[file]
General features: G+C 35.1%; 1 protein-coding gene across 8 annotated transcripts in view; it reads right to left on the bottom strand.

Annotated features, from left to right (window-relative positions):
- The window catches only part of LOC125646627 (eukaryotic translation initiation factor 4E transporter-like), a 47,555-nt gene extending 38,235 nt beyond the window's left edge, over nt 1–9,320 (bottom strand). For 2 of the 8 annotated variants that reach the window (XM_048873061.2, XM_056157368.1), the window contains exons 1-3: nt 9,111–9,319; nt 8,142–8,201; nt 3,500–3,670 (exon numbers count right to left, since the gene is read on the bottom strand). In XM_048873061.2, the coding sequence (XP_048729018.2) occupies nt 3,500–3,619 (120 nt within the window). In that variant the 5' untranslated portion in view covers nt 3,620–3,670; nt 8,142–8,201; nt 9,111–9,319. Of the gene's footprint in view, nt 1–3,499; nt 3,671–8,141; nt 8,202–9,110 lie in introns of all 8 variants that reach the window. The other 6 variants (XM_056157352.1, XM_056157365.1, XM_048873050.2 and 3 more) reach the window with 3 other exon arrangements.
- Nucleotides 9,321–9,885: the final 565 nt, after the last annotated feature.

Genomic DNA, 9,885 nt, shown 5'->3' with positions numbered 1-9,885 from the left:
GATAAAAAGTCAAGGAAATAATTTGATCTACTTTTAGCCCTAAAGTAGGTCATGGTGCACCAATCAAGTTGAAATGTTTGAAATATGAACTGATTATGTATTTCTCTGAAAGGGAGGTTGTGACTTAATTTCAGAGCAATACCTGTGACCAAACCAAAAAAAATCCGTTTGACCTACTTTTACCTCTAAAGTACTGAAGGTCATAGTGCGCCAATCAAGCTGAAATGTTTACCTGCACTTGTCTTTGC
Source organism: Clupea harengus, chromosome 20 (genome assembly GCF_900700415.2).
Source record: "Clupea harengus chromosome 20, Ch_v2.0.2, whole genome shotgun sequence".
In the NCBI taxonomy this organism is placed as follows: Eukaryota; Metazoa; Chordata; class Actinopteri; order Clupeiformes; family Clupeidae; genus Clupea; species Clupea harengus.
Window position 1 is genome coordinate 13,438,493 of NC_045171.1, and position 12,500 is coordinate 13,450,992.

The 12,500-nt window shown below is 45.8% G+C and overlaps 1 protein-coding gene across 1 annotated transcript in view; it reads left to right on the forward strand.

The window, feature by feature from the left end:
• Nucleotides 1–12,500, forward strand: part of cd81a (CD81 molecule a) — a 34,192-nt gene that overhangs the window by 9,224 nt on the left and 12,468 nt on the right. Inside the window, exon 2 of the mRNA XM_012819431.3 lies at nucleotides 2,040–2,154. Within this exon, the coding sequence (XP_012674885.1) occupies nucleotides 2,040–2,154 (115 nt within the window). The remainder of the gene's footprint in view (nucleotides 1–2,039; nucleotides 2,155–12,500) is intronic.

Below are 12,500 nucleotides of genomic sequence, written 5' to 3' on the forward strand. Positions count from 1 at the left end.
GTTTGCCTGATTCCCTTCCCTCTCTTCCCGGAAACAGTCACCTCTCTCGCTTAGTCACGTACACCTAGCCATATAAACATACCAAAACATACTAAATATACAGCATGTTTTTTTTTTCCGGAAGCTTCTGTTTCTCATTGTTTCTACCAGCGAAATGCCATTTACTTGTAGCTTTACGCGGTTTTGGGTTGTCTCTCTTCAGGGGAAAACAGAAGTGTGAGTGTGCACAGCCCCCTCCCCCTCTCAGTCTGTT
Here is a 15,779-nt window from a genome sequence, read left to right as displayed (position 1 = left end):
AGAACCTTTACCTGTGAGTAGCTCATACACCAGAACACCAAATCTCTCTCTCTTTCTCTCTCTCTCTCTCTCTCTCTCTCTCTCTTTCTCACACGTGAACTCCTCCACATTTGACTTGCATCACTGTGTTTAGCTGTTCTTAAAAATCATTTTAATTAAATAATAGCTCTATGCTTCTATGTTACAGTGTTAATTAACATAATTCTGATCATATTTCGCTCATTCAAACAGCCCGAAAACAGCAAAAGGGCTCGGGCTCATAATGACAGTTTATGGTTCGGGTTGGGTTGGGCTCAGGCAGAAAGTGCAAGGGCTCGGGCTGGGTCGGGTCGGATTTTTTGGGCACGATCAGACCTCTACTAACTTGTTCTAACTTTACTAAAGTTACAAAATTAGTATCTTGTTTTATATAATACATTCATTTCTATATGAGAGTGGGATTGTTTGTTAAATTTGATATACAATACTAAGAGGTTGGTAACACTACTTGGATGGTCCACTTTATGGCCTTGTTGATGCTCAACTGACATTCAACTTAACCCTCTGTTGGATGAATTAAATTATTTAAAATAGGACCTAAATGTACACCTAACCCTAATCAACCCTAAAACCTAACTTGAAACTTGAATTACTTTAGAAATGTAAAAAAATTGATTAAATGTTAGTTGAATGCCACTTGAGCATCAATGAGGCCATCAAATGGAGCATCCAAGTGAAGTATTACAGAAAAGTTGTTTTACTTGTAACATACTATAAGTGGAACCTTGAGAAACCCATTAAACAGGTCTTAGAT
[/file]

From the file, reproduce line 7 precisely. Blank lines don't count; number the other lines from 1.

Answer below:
Source organism: Clupea harengus, chromosome 20 (genome assembly GCF_900700415.2).